Presented at the 2020 Sundance Film Festival “The Reason I Jump” is a feature-length documentary, directed by Jerry Rothwell. The film is an adaptation of the best-selling book of the same name by Naoki Higashida. Written in 2005 when he was 13 years old, the book addresses how people with autism see the world, experience and communicate.
The film was very well received by the critics and has accumulated 7 wins and 13 nominations in various festivals around the world, from Vancouver to Athens, including the United States and England.
Naoki Higashida’s book, “The Reason I Jump: One Boy’s Voice from the silence of Autism” is a biographical book about the life and thoughts of a nonverbal autistic person from Japan. Released in 2007 in Japan, the book will be translated into English by David Mitchell (who we will see in the film), and published in 2013, a language in which it will also be very successful.
The film is based on quotations from Naoki Higashida, but dives more precisely into the story of five nonverbal autistic young people, who come from different countries and cultures. From India to England, we will also pass by the United States or Sierra Leone.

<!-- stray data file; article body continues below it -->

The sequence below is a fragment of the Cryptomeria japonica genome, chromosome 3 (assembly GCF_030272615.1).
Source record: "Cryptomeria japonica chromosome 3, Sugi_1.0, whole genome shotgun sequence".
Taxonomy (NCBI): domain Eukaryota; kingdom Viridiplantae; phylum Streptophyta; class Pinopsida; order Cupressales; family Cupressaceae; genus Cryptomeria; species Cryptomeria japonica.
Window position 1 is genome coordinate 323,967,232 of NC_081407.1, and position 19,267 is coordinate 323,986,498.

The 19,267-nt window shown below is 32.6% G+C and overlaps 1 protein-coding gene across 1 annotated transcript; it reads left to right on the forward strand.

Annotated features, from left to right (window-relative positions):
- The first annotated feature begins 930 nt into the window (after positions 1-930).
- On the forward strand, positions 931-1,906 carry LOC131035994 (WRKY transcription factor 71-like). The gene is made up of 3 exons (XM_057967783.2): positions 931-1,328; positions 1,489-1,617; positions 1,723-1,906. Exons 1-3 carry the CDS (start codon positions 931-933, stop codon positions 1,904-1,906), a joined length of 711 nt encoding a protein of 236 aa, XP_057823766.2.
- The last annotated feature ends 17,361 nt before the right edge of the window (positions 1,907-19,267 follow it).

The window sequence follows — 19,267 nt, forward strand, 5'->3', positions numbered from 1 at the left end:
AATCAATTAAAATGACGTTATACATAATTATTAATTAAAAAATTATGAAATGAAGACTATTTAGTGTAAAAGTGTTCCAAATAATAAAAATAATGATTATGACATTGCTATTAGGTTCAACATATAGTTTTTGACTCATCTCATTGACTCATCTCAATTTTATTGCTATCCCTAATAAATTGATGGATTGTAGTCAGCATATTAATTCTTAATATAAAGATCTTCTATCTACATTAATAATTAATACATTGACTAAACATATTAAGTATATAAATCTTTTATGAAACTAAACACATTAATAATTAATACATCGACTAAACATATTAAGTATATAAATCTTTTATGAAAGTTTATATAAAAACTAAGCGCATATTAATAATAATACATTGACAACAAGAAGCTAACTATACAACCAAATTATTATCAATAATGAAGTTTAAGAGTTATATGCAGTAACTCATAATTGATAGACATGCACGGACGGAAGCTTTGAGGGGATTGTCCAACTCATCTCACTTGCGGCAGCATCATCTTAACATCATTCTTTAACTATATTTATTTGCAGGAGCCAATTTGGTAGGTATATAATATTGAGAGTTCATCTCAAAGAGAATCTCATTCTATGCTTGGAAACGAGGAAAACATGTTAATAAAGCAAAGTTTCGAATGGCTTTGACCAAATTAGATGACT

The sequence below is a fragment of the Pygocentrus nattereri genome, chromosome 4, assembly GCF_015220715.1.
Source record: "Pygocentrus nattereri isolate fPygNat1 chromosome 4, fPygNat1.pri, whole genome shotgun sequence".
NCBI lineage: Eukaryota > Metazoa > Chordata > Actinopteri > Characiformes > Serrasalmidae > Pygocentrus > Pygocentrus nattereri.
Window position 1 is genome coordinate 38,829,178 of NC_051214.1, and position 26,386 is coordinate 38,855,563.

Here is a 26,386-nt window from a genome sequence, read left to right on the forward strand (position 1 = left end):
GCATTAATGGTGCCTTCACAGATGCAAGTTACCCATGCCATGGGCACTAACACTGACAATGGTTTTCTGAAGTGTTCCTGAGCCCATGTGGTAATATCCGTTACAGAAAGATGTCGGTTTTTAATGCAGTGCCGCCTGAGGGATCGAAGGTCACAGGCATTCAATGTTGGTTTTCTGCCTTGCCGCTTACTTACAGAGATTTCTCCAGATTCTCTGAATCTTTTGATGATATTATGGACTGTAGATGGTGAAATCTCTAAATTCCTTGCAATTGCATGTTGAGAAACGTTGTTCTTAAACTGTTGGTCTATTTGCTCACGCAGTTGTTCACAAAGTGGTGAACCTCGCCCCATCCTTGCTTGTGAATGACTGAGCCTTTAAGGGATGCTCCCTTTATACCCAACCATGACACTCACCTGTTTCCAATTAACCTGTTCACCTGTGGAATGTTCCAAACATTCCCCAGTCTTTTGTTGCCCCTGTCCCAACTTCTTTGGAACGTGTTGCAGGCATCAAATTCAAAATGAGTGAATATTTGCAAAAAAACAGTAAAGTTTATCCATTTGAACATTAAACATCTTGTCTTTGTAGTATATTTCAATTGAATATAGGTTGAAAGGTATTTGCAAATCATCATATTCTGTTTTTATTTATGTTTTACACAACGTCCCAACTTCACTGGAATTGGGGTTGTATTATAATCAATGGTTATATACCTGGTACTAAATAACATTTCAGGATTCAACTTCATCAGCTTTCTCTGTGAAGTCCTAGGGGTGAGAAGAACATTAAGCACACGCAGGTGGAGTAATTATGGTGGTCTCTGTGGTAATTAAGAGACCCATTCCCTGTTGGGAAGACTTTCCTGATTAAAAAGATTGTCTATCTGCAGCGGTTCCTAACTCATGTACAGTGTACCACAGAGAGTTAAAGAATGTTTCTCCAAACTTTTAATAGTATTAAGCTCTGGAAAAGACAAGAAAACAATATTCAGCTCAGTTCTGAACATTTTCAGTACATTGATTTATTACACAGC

In an attempt to present to us the vision of the world of a nonverbal autistic child, Jerry Rothwell relies on light effects, sound mixes but especially on the superb photography proposed by Ruben Woodin Dechamps. Through this, the film tries to make us live a sensory and visual experience. In “The Reason I Jump”, cinema is used to try to expose an unknown and misunderstood world to the spectator.
The main idea that emanates from this film, which is also found in the book, is that despite their difficulties in communicating and conversing, autistic people still have a lot to say and to share. The presence of some sequences too much focused on an “emotional” aspect and way too intimate is still regrettable, does not bring anything interesting to the film and may even bring moments of platitude.
But apart from that, the film, through the daily life of these five people, draws us very different portraits, whether by their behavior, their culture or simply by their vision of the world. Each of these people has succeeded in developing their own way of communicating with people and with the world.
“The Reason I Jump” remains an interesting attempt from a cinematographic point of view, but is partly doomed to failure. Indeed, according to David Mitchell, “it’s impossible for a neuro-typical mind to fully understand a neuro-atypical mind”.
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